Grande Champagne, Réserve Familiale, 1er Grand Cru, Château d'Ambleville
Provenance: Tancrède & Dumont, 11/30/1998
Renowned throughout the world, the production of Cognac has been regulated by its very own AOC since 1909. Only liqueurs from eaux-de-vie made from crus from the controlled appellation area of Cognac can be labelled as such. This liqueur must be distilled and aged on-site in compliance with authorised techniques: double distillation in a copper Charentais still, ageing in oak barrels for a set minimum ageing period.
A good Cognac is subjected to a complex manufacturing process. It is never made from the eau-de-vie of a single cru, but from a `marriage' of eaux-de-vie that vary in age and cru - some as old as a hundred. To establish the age of a Cognac, only the number of years spent in oak casks or barrels are taken into account. As soon as an eau-de-vie is decanted into a glass recipient, it ceases to age. The longer it is left to age, the more a Cognac gains in complexity, fragrance, aromas and taste (spiced, pepper and cinnamon flavours).
Please note that only Cognacs made exclusively from Petite and Grande Champagne (50% minimum) can use the "Fine Champagne" appellation.
RagnaudRAGNAUD Cognac is made from grapes coming from the best known and most highly esteemed of the Charentes vineyards : those situated in the Appellation d'Origine Contrôlée (Protected Region) area called the Grande Champagne. The first-growth area of Cognac. The Ragnaud family has owned a vineyard in the Grande Champagne area ever since 1860.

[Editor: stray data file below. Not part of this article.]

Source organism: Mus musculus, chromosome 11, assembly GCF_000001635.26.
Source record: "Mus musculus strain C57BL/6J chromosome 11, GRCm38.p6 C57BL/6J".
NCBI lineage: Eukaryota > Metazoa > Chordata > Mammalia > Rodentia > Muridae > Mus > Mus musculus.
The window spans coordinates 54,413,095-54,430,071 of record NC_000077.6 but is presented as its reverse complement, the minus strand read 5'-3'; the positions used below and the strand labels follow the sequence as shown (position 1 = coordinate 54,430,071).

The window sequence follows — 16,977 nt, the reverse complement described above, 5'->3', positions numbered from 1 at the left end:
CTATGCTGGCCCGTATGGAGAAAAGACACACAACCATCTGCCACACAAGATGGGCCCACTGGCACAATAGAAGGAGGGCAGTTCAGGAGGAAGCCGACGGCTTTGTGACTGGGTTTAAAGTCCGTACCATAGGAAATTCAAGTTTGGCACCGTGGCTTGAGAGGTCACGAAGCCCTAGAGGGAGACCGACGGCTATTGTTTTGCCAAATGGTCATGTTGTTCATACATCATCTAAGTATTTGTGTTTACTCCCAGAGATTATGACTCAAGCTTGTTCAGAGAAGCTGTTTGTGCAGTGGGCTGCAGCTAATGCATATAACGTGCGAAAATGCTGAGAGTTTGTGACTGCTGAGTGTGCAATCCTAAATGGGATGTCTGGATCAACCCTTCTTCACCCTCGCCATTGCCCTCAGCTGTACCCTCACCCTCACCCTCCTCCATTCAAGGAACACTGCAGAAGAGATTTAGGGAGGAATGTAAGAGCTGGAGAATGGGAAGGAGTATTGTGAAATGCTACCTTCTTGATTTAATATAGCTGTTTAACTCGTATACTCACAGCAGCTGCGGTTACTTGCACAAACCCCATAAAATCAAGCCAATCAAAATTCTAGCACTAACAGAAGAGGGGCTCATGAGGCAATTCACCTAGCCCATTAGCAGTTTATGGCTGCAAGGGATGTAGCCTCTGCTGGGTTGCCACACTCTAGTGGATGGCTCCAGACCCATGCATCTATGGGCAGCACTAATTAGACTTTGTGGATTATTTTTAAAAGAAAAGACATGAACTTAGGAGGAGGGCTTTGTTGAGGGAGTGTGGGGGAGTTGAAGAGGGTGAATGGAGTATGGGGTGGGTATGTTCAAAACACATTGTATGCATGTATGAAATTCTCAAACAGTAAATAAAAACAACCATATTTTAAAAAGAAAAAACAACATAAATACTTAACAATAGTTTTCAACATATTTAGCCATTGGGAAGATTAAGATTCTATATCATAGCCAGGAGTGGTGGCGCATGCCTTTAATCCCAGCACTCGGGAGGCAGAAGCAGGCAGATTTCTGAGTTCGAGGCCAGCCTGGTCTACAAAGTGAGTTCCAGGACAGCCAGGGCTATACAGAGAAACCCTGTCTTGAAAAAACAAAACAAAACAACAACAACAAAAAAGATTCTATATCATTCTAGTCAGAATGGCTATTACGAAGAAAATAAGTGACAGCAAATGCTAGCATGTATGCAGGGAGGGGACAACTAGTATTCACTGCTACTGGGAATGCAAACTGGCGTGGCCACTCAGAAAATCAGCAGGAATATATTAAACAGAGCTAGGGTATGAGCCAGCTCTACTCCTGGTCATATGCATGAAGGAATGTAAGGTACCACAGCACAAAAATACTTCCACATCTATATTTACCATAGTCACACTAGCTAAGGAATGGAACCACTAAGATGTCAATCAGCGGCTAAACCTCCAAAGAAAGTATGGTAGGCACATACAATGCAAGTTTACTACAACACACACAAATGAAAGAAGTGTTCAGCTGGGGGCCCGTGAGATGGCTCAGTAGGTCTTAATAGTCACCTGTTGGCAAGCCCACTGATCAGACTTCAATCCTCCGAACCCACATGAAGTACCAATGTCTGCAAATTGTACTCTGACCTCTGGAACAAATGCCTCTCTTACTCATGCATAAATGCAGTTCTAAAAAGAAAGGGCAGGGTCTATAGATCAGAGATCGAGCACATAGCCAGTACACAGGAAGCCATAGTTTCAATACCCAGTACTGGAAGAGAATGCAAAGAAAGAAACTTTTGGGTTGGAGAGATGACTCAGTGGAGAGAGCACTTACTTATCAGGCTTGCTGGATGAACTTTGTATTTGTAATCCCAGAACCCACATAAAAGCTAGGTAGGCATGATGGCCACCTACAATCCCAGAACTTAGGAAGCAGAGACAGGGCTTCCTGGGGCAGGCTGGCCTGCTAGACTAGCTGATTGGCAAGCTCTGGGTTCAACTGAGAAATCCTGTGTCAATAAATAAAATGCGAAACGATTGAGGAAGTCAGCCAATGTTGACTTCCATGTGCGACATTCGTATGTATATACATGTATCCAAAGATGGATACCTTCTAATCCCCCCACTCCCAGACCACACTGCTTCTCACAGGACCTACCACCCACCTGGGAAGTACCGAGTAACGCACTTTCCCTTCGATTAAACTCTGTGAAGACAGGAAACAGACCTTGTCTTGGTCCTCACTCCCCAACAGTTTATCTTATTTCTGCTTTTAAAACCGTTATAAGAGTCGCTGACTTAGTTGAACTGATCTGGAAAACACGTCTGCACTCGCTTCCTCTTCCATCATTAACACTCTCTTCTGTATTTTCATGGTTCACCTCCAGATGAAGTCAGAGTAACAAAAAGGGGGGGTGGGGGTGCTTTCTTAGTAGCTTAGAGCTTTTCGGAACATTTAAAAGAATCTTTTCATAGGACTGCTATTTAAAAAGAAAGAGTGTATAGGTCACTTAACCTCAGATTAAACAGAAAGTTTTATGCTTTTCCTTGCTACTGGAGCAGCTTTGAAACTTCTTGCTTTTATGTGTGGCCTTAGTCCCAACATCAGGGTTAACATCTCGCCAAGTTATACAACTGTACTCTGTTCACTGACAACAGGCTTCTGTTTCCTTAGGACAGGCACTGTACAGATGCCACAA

Marcel Ragnaud (1904-1996) was a son of Paul Ragnaud who had started to grow wines in 1920 in Le Chateau; not a castle but a little place North of Ambleville. It was Marcel's brother Raymond who succeeded his father in 1941, and although Raymond Ragnaud is Marcel Ragnaud's brother, he has his brand Raymond Ragnaud altogether.
But half of the inheritance went to Marcel who married Denise Briand, daughter of Gaston Briand a famous family name in the Cognac region, and he started his brand Marcel Ragnaud in 1947. Soon his cognacs too became much appreciated and appeared on wine-lists of many excellent restaurants.
Les Dames du Cognac
Marcel's daughter Annie married Paul Sabourin, and in 1980 they changed their brand-name to Ragnaud-Sabourin. Until recent three generations of women led the company: Denise, the daughter of Gaston Briand and widow of Marcel Ragnaud, Annie, daughter of Denise and widow of Paul Sabourin and Patricia, granddaughter of Gaston Briand. They were reverently called Les Dames du Cognac. Today it is Annie and her son Olivier who are in charge of the business.
The Grape Variety
Ragnaud Sabourin is the only known producer of cognac who still uses all eight permitted grape varieties. The main grape variety used in Cognac is the Ugni Blanc, which represents about 95% of all grapes used. Colombard and the old pre-phylloxera grape Folle Blanche are the second most used grapes, representing around 4.5% of the cognac mix - so the remaining five varieties are only very rarely known, let alone seen. They are Jurançon, Blanc Ramé, Bouilleaux, Chalosse and the oldest of all the Balzac blanc.